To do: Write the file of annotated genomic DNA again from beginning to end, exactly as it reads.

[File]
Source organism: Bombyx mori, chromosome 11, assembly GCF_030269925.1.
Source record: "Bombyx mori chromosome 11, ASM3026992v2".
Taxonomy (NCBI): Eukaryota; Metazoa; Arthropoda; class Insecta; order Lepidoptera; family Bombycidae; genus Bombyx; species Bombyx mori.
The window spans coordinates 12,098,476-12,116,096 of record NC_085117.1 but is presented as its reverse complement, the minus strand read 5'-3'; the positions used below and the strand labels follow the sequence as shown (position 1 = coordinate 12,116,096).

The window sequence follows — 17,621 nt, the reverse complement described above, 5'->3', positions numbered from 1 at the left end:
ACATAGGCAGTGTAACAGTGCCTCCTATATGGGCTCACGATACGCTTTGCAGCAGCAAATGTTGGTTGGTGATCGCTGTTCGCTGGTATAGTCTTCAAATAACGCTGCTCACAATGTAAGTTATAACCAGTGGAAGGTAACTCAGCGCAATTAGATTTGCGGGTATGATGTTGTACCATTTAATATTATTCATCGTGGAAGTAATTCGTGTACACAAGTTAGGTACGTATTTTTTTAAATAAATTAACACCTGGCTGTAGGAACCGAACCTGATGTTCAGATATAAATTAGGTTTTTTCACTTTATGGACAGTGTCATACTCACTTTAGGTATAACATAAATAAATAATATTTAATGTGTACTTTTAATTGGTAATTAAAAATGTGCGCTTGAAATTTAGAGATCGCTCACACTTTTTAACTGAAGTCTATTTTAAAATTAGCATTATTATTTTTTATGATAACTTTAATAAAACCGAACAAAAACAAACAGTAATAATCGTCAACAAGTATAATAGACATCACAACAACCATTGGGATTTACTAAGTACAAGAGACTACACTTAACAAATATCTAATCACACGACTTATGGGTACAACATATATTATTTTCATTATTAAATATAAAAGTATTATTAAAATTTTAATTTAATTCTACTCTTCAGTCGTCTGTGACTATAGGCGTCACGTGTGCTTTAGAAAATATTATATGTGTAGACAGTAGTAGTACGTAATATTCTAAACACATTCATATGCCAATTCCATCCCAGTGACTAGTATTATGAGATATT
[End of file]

Source organism: Bombyx mori, chromosome 11, assembly GCF_030269925.1.
Source record: "Bombyx mori chromosome 11, ASM3026992v2".
Taxonomy (NCBI): Eukaryota; Metazoa; Arthropoda; class Insecta; order Lepidoptera; family Bombycidae; genus Bombyx; species Bombyx mori.
The window spans coordinates 12,098,476-12,116,096 of record NC_085117.1 but is presented as its reverse complement, the minus strand read 5'-3'; the positions used below and the strand labels follow the sequence as shown (position 1 = coordinate 12,116,096).

The window sequence follows — 17,621 nt, the reverse complement described above, 5'->3', positions numbered from 1 at the left end:
ACATAGGCAGTGTAACAGTGCCTCCTATATGGGCTCACGATACGCTTTGCAGCAGCAAATGTTGGTTGGTGATCGCTGTTCGCTGGTATAGTCTTCAAATAACGCTGCTCACAATGTAAGTTATAACCAGTGGAAGGTAACTCAGCGCAATTAGATTTGCGGGTATGATGTTGTACCATTTAATATTATTCATCGTGGAAGTAATTCGTGTACACAAGTTAGGTACGTATTTTTTTAAATAAATTAACACCTGGCTGTAGGAACCGAACCTGATGTTCAGATATAAATTAGGTTTTTTCACTTTATGGACAGTGTCATACTCACTTTAGGTATAACATAAATAAATAATATTTAATGTGTACTTTTAATTGGTAATTAAAAATGTGCGCTTGAAATTTAGAGATCGCTCACACTTTTTAACTGAAGTCTATTTTAAAATTAGCATTATTATTTTTTATGATAACTTTAATAAAACCGAACAAAAACAAACAGTAATAATCGTCAACAAGTATAATAGACATCACAACAACCATTGGGATTTACTAAGTACAAGAGACTACACTTAACAAATATCTAATCACACGACTTATGGGTACAACATATATTATTTTCATTATTAAATATAAAAGTATTATTAAAATTTTAATTTAATTCTACTCTTCAGTCGTCTGTGACTATAGGCGTCACGTGTGCTTTAGAAAATATTATATGTGTAGACAGTAGTAGTACGTAATATTCTAAACACATTCATATGCCAATTCCATCCCAGTGACTAGTATTATGAGATATT